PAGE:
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CNA Explains: Are Android devices more prone to malware and how do you protect yourself from scams?

What other safety tips should I take note of? 

Whether you are an Android or Apple user, the experts advised people to ensure that their device’s operating system, apps and security software are kept up to date, as updates often include security patches that protect against vulnerabilities. 

Users should review hyperlinks from text messages or emails before clicking on them. Suspicious links could lead users to unofficial app stores where malicious apps can be downloaded, said Mr Lo. 

He also advised people against writing down passwords on their phones’ note-taking apps as a security practice.

“This is a risky practice that could compromise their information,” added Mr Scheurmann.

A man who recently lost more than S$40,000 (US$29,600) in CPF savings to a malware scam told CNA that he suspects the scammer had accessed his passwords and other login details in a note-taking app on his phone. 

Users may consider using password managers which are secure and encrypted tools that will store all their passwords in one place, said Mr Lo. “It generates strong, unique passwords for each account and automatically fills in passwords when users need to log in,” he added.

What should I do if my phone is affected by malware? 

If your phone is affected by malware, experts recommend that you disconnect the device from the internet, either by turning off Wi-Fi and mobile data or by enabling airplane mode.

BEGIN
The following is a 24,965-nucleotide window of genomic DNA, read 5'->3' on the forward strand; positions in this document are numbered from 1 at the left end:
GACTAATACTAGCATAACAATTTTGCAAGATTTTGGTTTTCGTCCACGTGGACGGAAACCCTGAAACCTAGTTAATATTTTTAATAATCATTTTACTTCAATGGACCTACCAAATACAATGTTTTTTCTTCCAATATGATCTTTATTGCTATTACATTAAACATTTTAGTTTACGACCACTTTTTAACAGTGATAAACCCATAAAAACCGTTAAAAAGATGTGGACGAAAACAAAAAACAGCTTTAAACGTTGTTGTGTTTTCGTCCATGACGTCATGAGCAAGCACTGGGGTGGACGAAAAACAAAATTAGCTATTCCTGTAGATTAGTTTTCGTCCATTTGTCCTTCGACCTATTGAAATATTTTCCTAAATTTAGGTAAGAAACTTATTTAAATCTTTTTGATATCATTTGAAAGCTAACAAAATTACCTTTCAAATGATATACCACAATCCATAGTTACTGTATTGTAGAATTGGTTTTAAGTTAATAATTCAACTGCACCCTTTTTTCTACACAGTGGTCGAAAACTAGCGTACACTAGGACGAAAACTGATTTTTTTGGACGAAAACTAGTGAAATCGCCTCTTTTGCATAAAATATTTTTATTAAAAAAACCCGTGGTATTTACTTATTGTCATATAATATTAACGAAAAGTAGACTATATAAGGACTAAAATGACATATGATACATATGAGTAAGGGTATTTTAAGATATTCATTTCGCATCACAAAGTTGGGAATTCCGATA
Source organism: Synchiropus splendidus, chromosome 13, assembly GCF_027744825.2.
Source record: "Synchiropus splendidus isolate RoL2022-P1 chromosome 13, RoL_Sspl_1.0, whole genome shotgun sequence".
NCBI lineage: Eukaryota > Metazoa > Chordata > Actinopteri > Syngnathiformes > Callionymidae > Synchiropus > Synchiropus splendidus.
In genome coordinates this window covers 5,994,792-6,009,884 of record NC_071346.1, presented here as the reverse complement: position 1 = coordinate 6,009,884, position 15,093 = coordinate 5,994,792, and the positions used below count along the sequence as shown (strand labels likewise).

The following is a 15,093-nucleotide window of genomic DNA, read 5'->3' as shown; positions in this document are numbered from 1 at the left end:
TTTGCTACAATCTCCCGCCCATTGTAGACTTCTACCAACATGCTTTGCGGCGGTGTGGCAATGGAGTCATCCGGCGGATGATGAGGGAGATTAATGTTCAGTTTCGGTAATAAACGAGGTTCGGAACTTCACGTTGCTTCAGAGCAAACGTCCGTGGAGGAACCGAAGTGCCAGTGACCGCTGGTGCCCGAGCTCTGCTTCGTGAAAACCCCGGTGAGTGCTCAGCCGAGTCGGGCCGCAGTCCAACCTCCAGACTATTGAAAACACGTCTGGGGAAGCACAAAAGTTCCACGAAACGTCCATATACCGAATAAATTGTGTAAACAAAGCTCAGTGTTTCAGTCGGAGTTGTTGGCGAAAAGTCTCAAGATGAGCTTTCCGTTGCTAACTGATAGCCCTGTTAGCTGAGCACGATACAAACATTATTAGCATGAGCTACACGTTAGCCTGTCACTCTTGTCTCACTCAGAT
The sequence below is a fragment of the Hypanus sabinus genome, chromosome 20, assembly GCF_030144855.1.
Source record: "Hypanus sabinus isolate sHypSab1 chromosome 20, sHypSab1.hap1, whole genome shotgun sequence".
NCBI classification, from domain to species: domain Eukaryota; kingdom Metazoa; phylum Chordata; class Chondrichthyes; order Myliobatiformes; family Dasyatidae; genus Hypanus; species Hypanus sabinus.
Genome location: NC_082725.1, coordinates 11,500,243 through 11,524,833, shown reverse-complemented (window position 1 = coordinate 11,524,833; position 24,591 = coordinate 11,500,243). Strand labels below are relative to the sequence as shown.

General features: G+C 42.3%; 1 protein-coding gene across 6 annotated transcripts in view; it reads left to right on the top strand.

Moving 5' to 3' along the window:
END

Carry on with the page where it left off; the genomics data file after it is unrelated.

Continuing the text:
“This will prevent the malware from communicating with its command-and-control servers and further spreading or causing harm,” said Mr Wilcox. 

Next, attempt to boot your device in safe mode to disable third-party apps temporarily. Go through your list of installed apps to identify if any of them could be suspicious or contain malware.

“Pay attention to apps with generic names, misspellings, or unauthorised app store icons,” said Mr Wilcox.

After uninstalling the suspicious apps, install mobile security software from a trusted source to do a final scan of any remaining malware viruses.

“As a last resort, reset factory settings. This should only be done if the malware is quite resilient, as this will affect all the device’s previously-stored data,” said Mr Scheurmann.

As your credentials could have been accessed by bad actors through malware, you should also reset your passwords.

Following a malware infection, you should take note of any warning signs of identity theft, such as any failed login attempt emails or missing mail, said Mr Scheurmann.

If there are any unknown activities or financial transactions, you should suspend your bank accounts as soon as possible. 

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